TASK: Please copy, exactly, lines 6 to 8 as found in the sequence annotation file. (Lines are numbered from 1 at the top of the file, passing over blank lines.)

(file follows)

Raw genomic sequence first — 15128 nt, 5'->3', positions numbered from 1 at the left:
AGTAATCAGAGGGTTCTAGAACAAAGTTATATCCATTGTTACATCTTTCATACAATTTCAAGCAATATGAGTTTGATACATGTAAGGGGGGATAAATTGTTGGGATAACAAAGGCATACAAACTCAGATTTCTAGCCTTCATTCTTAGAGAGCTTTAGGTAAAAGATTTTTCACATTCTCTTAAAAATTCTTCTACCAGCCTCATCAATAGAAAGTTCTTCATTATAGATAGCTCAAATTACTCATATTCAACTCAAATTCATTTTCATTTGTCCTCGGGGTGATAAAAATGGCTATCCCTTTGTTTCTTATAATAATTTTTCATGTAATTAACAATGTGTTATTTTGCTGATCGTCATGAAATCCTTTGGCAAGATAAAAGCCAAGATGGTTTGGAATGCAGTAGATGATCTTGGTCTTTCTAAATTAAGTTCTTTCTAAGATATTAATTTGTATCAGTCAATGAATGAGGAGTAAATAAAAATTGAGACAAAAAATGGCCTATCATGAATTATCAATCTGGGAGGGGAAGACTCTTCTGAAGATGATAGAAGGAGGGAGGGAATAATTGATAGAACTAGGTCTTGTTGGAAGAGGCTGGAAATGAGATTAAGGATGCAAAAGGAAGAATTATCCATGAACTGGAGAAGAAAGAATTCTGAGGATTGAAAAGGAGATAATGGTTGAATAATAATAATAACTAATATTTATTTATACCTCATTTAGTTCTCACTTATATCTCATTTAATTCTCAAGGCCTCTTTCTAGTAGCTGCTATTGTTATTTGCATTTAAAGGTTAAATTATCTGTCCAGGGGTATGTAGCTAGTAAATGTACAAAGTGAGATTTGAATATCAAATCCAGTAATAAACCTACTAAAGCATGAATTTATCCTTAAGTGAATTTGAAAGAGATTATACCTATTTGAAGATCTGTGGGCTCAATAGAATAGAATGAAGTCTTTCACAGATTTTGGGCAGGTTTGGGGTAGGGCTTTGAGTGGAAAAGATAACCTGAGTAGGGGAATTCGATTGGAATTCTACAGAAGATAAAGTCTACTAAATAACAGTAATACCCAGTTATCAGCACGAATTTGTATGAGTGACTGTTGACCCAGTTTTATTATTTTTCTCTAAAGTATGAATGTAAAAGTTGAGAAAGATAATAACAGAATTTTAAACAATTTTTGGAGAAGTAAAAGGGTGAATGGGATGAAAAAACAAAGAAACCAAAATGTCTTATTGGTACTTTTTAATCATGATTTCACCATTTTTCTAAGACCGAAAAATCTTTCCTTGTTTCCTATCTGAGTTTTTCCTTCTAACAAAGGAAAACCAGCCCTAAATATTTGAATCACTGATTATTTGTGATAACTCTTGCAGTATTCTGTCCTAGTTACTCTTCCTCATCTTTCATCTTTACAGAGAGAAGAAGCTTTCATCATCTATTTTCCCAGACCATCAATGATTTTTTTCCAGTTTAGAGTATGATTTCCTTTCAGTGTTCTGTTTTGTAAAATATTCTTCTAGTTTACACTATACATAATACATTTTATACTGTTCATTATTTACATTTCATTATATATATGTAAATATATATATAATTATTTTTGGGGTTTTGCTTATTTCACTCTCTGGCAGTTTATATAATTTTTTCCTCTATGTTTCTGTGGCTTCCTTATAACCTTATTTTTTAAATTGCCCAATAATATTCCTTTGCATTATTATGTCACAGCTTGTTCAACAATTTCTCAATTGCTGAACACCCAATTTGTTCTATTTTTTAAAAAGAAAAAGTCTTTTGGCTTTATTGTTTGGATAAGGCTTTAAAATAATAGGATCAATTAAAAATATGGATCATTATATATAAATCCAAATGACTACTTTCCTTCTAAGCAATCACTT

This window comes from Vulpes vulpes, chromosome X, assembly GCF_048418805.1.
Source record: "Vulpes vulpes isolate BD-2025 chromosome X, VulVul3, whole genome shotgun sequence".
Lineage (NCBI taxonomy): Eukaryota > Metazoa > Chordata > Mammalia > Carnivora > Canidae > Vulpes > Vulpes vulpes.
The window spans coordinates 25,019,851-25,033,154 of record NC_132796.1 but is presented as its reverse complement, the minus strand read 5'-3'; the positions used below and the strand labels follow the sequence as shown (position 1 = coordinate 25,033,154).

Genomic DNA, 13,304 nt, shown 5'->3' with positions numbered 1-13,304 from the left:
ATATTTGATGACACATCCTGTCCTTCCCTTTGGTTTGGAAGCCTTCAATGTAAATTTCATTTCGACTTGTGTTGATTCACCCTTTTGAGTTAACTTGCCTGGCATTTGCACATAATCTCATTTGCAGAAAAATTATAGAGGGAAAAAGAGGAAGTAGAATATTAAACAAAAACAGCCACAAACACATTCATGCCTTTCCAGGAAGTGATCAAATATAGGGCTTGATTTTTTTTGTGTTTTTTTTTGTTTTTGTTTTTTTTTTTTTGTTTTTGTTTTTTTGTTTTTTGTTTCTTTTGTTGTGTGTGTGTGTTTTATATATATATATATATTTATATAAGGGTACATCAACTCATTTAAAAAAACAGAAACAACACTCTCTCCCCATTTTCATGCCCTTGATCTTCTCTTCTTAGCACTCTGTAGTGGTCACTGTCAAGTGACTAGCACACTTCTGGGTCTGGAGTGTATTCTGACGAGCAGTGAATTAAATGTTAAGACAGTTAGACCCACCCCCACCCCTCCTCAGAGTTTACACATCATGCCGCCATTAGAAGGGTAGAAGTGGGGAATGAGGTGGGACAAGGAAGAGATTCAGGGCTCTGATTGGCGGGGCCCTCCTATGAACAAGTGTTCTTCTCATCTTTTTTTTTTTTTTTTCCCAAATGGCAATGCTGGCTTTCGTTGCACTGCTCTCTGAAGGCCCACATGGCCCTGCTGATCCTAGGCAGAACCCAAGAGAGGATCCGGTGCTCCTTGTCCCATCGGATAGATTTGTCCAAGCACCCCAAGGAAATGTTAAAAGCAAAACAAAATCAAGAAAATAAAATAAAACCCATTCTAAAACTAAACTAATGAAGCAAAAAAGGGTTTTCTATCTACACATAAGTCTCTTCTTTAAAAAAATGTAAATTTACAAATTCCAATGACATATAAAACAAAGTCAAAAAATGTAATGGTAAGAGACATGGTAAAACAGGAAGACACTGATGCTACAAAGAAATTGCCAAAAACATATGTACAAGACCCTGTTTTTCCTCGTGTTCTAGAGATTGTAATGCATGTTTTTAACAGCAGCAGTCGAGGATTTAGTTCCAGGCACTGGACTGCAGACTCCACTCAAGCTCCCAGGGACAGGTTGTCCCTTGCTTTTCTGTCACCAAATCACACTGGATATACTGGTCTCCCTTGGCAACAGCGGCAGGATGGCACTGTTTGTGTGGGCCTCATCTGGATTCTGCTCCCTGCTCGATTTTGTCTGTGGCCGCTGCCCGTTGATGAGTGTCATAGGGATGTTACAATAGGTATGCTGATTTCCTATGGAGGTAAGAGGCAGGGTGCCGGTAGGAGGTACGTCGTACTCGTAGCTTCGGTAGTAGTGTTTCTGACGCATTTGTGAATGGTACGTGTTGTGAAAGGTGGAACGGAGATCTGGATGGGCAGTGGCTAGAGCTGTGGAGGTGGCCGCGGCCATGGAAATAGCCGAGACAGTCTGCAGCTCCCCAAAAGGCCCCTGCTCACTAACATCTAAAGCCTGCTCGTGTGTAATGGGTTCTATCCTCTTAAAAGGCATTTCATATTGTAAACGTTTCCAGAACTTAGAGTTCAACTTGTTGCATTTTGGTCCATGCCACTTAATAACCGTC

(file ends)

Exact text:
The window spans coordinates 25,019,851-25,033,154 of record NC_132796.1 but is presented as its reverse complement, the minus strand read 5'-3'; the positions used below and the strand labels follow the sequence as shown (position 1 = coordinate 25,033,154).

Genomic DNA, 13,304 nt, shown 5'->3' with positions numbered 1-13,304 from the left:
ATATTTGATGACACATCCTGTCCTTCCCTTTGGTTTGGAAGCCTTCAATGTAAATTTCATTTCGACTTGTGTTGATTCACCCTTTTGAGTTAACTTGCCTGGCATTTGCACATAATCTCATTTGCAGAAAAATTATAGAGGGAAAAAGAGGAAGTAGAATATTAAACAAAAACAGCCACAAACACATTCATGCCTTTCCAGGAAGTGATCAAATATAGGGCTTGATTTTTTTTGTGTTTTTTTTTGTTTTTGTTTTTTTTTTTTTGTTTTTGTTTTTTTGTTTTTTGTTTCTTTTGTTGTGTGTGTGTGTTTTATATATATATATATATTTATATAAGGGTACATCAACTCATTTAAAAAAACAGAAACAACACTCTCTCCCCATTTTCATGCCCTTGATCTTCTCTTCTTAGCACTCTGTAGTGGTCACTGTCAAGTGACTAGCACACTTCTGGGTCTGGAGTGTATTCTGACGAGCAGTGAATTAAATGTTAAGACAGTTAGACCCACCCCCACCCCTCCTCAGAGTTTACACATCATGCCGCCATTAGAAGGGTAGAAGTGGGGAATGAGGTGGGACAAGGAAGAGATTCAGGGCTCTGATTGGCGGGGCCCTCCTATGAACAAGTGTTCTTCTCATCTTTTTTTTTTTTTTTTCCCAAATGGCAATGCTGGCTTTCGTTGCACTGCTCTCTGAAGGCCCACATGGCCCTGCTGATCCTAGGCAGAACCCAAGAGAGGATCCGGTGCTCCTTGTCCCATCGGATAGATTTGTCCAAGCACCCCAAGGAAATGTTAAAAGCAAAACAAAATCAAGAAAATAAAATAAAACCCATTCTAAAACTAAACTAATGAAGCAAAAAAGGGTTTTCTATCTACACATAAGTCTCTTCTTTAAAAAAATGTAAATTTACAAATTCCAATGACATATAAAACAAAGTCAAAAAATGTAATGGTAAGAGACATGGTAAAACAGGAAGACACTGATGCTACAAAGAAATTGCCAAAAACATATGTACAAGACCCTGTTTTTCCTCGTGTTCTAGAGATTGTAATGCATGTTTTTAACAGCAGCAGTCGAGGATTTAGTTCCAGGCACTGGACTGCAGACTCCACTCAAGCTCCCAGGGACAGGTTGTCCCTTGCTTTTCTGTCACCAAATCACACTGGATATACTGGTCTCCCTTGGCAACAGCGGCAGGATGGCACTGTTTGTGTGGGCCTCATCTGGATTCTGCTCCCTGCTCGATTTTGTCTGTGGCCGCTGCCCGTTGATGAGTGTCATAGGGATGTTACAATAGGTATGCTGATTTCCTATGGAGGTAAGAGGCAGGGTGCCGGTAGGAGGTACGTCGTACTCGTAGCTTCGGTAGTAGTGTTTCTGACGCATTTGTGAATGGTACGTGTTGTGAAAGGTGGAACGGAGATCTGGATGGGCAGTGGCTAGAGCTGTGGAGGTGGCCGCGGCCATGGAAATAGCCGAGACAGTCTGCAGCTCCCCAAAAGGCCCCTGCTCACTAACATCTAAAGCCTGCTCGTGTGTAATGGGTTCTATCCTCTTAAAAGGCATTTCATATTGTAAACGTTTCCAGAACTTAGAGTTCAACTTGTTGCATTTTGGTCCATGCCACTTAATAACCGTC